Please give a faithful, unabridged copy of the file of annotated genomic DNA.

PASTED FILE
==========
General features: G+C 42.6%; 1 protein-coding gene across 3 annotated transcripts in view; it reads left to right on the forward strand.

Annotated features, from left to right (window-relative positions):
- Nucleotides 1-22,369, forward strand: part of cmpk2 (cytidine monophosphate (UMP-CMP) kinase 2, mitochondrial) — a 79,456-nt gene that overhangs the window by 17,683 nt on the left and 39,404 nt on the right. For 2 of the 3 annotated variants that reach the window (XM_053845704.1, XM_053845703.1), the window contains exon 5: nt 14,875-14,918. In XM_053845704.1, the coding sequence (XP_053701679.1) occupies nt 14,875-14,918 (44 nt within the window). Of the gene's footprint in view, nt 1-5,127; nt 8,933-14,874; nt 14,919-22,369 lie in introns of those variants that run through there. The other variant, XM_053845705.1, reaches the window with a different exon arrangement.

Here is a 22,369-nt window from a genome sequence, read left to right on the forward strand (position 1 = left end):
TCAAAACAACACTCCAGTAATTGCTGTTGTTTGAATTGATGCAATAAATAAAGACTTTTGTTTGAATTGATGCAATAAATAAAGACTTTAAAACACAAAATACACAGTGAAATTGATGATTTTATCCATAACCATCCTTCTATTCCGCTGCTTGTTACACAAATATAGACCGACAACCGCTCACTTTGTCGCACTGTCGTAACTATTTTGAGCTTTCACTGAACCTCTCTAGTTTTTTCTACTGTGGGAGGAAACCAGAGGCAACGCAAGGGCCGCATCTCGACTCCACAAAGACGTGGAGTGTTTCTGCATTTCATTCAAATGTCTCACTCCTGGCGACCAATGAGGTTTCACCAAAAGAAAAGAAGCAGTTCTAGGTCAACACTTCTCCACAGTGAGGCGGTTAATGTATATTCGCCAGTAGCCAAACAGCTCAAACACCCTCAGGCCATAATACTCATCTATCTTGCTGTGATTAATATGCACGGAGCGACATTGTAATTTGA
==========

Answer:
General features: G+C 42.6%; 1 protein-coding gene across 3 annotated transcripts in view; it reads left to right on the forward strand.

Annotated features, from left to right (window-relative positions):
- Nucleotides 1-22,369, forward strand: part of cmpk2 (cytidine monophosphate (UMP-CMP) kinase 2, mitochondrial) — a 79,456-nt gene that overhangs the window by 17,683 nt on the left and 39,404 nt on the right. For 2 of the 3 annotated variants that reach the window (XM_053845704.1, XM_053845703.1), the window contains exon 5: nt 14,875-14,918. In XM_053845704.1, the coding sequence (XP_053701679.1) occupies nt 14,875-14,918 (44 nt within the window). Of the gene's footprint in view, nt 1-5,127; nt 8,933-14,874; nt 14,919-22,369 lie in introns of those variants that run through there. The other variant, XM_053845705.1, reaches the window with a different exon arrangement.

Here is a 22,369-nt window from a genome sequence, read left to right on the forward strand (position 1 = left end):
TCAAAACAACACTCCAGTAATTGCTGTTGTTTGAATTGATGCAATAAATAAAGACTTTTGTTTGAATTGATGCAATAAATAAAGACTTTAAAACACAAAATACACAGTGAAATTGATGATTTTATCCATAACCATCCTTCTATTCCGCTGCTTGTTACACAAATATAGACCGACAACCGCTCACTTTGTCGCACTGTCGTAACTATTTTGAGCTTTCACTGAACCTCTCTAGTTTTTTCTACTGTGGGAGGAAACCAGAGGCAACGCAAGGGCCGCATCTCGACTCCACAAAGACGTGGAGTGTTTCTGCATTTCATTCAAATGTCTCACTCCTGGCGACCAATGAGGTTTCACCAAAAGAAAAGAAGCAGTTCTAGGTCAACACTTCTCCACAGTGAGGCGGTTAATGTATATTCGCCAGTAGCCAAACAGCTCAAACACCCTCAGGCCATAATACTCATCTATCTTGCTGTGATTAATATGCACGGAGCGACATTGTAATTTGA